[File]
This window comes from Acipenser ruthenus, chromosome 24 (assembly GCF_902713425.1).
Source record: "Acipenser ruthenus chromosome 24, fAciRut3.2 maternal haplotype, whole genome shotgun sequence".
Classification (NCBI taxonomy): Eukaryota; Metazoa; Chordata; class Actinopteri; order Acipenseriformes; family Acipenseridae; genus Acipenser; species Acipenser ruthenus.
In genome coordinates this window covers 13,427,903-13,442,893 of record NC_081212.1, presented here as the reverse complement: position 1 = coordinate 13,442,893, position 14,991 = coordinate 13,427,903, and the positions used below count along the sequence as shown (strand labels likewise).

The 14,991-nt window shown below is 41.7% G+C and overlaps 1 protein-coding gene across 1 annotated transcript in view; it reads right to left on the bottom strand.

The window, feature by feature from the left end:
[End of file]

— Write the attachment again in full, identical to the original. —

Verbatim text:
This window comes from Acipenser ruthenus, chromosome 24 (assembly GCF_902713425.1).
Source record: "Acipenser ruthenus chromosome 24, fAciRut3.2 maternal haplotype, whole genome shotgun sequence".
Classification (NCBI taxonomy): Eukaryota; Metazoa; Chordata; class Actinopteri; order Acipenseriformes; family Acipenseridae; genus Acipenser; species Acipenser ruthenus.
In genome coordinates this window covers 13,427,903-13,442,893 of record NC_081212.1, presented here as the reverse complement: position 1 = coordinate 13,442,893, position 14,991 = coordinate 13,427,903, and the positions used below count along the sequence as shown (strand labels likewise).

The 14,991-nt window shown below is 41.7% G+C and overlaps 1 protein-coding gene across 1 annotated transcript in view; it reads right to left on the bottom strand.

The window, feature by feature from the left end: